The Scripps Ranch Fire Safe Council was originally formed as the Chimney Canyon Fire Safe Council after the Cedar Fire destroyed 312 Scripps Ranch homes in 2003. (courtesy of U.S. Navy/Wikimedia Commons)
SR Fire Safe Council will receive grant
The Scripps Ranch Fire Safe Council is poised to receive a SAFE San Diego grant tomorrow, Thursday, July 13, during the annual SAFE San Diego Awards Breakfast.
San Diego Gas & Electric (SDG&E) will award more than $700,000 to 70 local nonprofit organizations, including Community Emergency Response Teams (CERTs) and Fire Safe Councils. SAFE San Diego grants are used to help fund fire safety in San Diego and southern Orange counties, especially in the areas of wildfire education and defensible space programs.
Fire Safe Council, such as the one in Scripps Ranch, can use the grant money to fund its organization and its projects in many ways, according to Elizabeth Beaver, a spokeswoman for SDG&E.
“They would use it to support their volunteer staff, to fund defensible space programs, education, programs, outreach material,” she explained. “Can you imagine someone who just moved to San Diego from somewhere wildfires are not a worry? It’s getting them to understand everything they can do to protect themselves and how their community protects them and everything that they really can do to be aware.”
The Scripps Ranch Fire Safe Council was originally formed as the Chimney Canyon Fire Safe Council after the Cedar Fire destroyed 312 Scripps Ranch homes in 2003. It was named for a nearby canyon filled with dying trees and dry brush that would have turned into a massive inferno and destroyed even more homes had firefighters not blocked the wildfire from entering. Neighbors formed a local chapter of the California Fire Safe Council with the intention of clearing land of fuel for wildfires around homes. Now, as the Scripps Ranch Fire Safe Council, the organization has received several fire prevention grants and has expanded to include all the neighborhoods in Scripps Ranch.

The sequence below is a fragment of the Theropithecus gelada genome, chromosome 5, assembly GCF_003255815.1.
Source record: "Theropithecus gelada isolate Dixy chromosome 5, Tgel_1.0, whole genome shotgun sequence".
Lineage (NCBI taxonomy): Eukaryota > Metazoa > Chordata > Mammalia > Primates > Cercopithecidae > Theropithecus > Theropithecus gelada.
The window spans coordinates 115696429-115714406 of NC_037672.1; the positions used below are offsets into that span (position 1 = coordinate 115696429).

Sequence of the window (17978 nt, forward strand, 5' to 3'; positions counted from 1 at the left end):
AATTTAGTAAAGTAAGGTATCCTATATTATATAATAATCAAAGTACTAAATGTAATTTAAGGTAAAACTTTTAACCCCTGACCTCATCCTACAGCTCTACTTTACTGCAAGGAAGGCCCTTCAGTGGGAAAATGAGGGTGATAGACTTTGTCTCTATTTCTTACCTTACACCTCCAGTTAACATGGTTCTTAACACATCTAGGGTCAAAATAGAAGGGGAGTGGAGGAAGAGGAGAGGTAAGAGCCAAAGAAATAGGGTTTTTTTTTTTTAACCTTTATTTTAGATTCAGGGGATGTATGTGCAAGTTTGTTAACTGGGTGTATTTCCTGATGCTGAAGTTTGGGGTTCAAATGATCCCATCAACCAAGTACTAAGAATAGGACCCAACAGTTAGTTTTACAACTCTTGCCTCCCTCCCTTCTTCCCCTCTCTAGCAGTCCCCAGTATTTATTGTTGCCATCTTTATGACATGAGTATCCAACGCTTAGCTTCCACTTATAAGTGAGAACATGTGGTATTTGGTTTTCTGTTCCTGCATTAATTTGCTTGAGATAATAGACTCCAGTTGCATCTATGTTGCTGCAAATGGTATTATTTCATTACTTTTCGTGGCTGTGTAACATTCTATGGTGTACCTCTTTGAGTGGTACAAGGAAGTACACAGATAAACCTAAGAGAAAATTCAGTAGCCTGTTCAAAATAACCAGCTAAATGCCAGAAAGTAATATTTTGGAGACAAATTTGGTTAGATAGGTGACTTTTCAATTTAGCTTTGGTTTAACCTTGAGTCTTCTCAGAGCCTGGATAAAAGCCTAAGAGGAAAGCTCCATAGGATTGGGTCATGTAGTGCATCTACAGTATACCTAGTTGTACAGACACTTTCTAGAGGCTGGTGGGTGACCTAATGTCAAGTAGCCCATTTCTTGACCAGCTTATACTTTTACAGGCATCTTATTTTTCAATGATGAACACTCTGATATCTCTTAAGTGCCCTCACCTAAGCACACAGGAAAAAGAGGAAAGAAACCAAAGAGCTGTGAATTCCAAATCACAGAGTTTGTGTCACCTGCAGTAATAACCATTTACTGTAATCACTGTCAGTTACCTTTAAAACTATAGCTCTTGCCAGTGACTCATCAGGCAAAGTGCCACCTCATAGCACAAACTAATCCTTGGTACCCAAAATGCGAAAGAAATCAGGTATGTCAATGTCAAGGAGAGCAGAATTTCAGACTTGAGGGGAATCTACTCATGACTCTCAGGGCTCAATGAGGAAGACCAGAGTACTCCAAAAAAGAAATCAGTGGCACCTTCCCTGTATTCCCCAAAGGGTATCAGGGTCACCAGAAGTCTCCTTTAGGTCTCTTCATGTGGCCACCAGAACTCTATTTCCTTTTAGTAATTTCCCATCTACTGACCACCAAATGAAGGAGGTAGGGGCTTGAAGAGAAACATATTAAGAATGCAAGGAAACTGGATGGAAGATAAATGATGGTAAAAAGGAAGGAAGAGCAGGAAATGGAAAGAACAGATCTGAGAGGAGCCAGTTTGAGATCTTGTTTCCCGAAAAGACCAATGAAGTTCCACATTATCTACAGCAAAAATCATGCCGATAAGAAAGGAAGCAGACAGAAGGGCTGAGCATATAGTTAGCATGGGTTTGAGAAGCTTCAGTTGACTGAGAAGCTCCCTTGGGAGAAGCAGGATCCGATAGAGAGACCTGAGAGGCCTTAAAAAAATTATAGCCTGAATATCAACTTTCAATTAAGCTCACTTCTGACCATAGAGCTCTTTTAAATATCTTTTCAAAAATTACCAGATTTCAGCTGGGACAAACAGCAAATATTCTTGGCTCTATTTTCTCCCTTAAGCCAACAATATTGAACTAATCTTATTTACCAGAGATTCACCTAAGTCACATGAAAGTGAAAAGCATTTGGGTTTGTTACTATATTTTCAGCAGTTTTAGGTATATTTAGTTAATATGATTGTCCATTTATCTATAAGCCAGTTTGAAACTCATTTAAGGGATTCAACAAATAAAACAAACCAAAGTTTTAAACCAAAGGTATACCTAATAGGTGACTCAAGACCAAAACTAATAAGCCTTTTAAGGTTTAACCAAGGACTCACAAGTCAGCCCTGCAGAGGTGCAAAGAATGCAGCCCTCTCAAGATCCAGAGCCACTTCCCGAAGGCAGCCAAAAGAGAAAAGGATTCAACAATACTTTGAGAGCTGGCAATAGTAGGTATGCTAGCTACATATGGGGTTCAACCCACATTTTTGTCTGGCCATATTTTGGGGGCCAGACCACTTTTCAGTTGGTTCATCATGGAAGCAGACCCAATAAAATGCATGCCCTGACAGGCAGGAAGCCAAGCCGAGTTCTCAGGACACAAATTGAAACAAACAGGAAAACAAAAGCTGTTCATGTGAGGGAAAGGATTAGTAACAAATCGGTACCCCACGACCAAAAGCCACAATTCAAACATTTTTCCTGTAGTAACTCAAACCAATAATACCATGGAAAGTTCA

The importance of such a program in a community where wildfires are a danger is extensive, Beaver said.
“They do so many things,” she said. “It’s the education part of understanding largely things like defensible space. Knowing that you do have the power to make some difference in a wildfire in terms of protecting your home, protecting your family and knowing all the tools available to you, should something happen.”
Beaver explained SDG&E’s commitment to fire safety programs, especially in sponsoring efforts such as the SAFE San Diego grants. Beyond the awareness that fire season in San Diego is all year-long, and that it hopes to do what it can to protect its customers and employees, SDG&E delivers power to the communities and has to be aware of all the related risks that go along with that unique responsibility.
“We built our system now to make it as fire safe as possible, but we’ve also set it up so we can respond when one happens,” she said. “So, we’ve made it so we can proactively shut off our power lines if a fire is approaching them and the first responders need to work safely in that area without the threat of energized power lines. These relationships solidify our ability to work together when an emergency does happen, before it happens and after.”
For more information about the Scripps Ranch Fire Safe Council, visit srfiresafe.org.